Before being diagnosed with chemo, I had a lot on my plate. Here’s some of the topics you may find me posting about on the blog:
My family owns a restaurant supply business in Port Chester, NY. I ran the warehouse, office, and showroom. I also did a little bit of sales. If you see any weird metaphors or restaurant references…it’s from this experience.
I also worked as a freelance photographer. Mostly I did it for fun, but I was helping a good friend with a few of his commercial projects, and he’s used my images in a bunch of his marketing campaigns. If you want to see some of my for-fun images, you can check out my flickr: http://bit.ly/iUzbfY
I’m an avid video gamer, and I was mainly playing two games – League of Legends and Diablo 3. These will not likely make the blog, but it might explain random gamer references I might make.
I’ve mentioned this before, but just to spell it out, I’d been training for the NYC Olympic distance triathlon since January of 2012. My anemia got particularly bad the week of my first trainer triathlon, and I wasn’t actually able to complete it. As I get into remission and go home, triathlon related training, gym training, nutrition, diet, and all those things will probably pop in here and there.
No Really, Play Harder
Since April 2011, I’ve been working with a trainer in New Rochelle, Rui Mateus. With his help, a lot of will power, and a whole truck load of diligence, I went from 230lbs, 29% body fat, and super unhappy, to a svelte 175lbs, 10% body fat, and happy as a clam. I can’t thank him enough, and if anyone lives in Westchester, NY, message me and I’d be happy to give you his contact info. Additionally, it means that, on top of my own research, I’m very knowledgeable of general weight lifting, weight loss, diet and nutrition. These topics will probably be around from time to time as well.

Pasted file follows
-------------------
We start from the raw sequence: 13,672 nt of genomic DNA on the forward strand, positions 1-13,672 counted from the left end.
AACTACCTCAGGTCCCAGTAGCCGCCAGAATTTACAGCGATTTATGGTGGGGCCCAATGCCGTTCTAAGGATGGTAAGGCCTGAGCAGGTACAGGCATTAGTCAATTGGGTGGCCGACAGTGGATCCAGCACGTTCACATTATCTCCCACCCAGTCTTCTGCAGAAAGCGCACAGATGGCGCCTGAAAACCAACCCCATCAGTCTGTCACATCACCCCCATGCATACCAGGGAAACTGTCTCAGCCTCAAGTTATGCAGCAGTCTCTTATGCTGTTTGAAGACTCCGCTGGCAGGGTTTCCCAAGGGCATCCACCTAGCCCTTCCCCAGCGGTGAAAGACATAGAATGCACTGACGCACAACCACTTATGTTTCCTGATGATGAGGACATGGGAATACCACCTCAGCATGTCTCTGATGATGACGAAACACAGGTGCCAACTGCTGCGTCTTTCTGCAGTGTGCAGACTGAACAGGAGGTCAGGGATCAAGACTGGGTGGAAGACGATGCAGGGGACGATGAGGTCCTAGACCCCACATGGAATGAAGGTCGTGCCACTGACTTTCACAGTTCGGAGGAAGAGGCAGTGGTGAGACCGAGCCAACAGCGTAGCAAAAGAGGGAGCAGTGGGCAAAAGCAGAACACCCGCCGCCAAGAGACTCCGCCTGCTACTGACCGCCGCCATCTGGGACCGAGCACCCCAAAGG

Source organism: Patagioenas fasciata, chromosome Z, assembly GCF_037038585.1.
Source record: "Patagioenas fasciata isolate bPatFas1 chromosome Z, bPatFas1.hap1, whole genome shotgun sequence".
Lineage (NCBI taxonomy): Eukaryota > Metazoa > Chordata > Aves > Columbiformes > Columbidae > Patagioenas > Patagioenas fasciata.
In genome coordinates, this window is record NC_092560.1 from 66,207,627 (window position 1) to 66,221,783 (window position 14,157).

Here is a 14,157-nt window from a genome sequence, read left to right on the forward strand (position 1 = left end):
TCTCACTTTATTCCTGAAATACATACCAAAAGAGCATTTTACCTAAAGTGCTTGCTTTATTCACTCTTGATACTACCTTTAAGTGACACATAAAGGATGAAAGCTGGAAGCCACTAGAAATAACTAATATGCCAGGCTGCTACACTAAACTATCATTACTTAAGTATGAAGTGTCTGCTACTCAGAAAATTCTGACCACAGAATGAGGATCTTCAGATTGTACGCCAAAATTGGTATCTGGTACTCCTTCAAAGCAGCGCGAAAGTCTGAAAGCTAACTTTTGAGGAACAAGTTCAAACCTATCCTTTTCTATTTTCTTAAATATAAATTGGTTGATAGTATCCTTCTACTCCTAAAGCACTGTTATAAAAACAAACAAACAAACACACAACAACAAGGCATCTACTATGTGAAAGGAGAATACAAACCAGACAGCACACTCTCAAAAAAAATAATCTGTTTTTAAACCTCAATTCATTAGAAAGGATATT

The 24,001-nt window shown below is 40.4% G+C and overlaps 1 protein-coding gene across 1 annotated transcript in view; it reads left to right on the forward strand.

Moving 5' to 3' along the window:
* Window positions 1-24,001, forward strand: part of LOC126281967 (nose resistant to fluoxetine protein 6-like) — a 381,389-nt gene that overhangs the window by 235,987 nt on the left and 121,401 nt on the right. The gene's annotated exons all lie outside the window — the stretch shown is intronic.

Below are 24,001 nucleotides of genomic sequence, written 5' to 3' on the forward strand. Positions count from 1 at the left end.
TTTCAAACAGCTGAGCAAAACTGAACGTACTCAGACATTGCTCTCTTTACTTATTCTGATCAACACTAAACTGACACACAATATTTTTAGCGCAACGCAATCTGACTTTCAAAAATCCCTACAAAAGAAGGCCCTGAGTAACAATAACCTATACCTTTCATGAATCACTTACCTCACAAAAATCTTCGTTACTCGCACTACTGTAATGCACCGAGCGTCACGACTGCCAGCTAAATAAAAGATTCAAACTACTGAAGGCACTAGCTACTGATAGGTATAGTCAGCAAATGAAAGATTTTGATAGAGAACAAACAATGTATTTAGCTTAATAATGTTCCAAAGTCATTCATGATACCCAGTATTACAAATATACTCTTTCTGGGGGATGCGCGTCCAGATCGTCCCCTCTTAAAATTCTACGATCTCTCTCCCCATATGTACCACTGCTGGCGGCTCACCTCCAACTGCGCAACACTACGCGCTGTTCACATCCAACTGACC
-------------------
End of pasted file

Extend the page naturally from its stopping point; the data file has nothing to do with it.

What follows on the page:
I’m Serious…Play Harder
A huge part of my winters revolve around snowboarding. I’ve been riding for 4 winters, and this past winter I was able to hit a major milestone; I went back to Jackson Hole, Wyoming, and I basically did the entire inbounds terrain. Considering my first trip there left me paralyzed with fear more often than not, I was extremely proud of myself.
If you’ve ever wanted to know anything about leukemia, cancer, chemo, or anything else, feel free to comment or message me and ask. The goal of this blog is to first and foremost entertain, but a close second, inform and comfort. If I need to suffer, I figure, hopefully someone somewhere can find solace or comfort in my suffering.
You’re so awesome man. I saw the League post on reddit, you’ve got a good friend as well. Good luck man, I’ll help you out with your elo if you want ^.^
Hey man, thanks for the kind words. Though, I’m unaware of a league post on Reddit about me? Care to share the link?
Thanks man. Right now, I wouldn’t subject anyone to my LOL playing. My nurses have to come in and stop me from playing constantly, so I generally just ARAM if I feel up to gaming. Add me in game though, NoWoNCares, and I’d love to play with ya.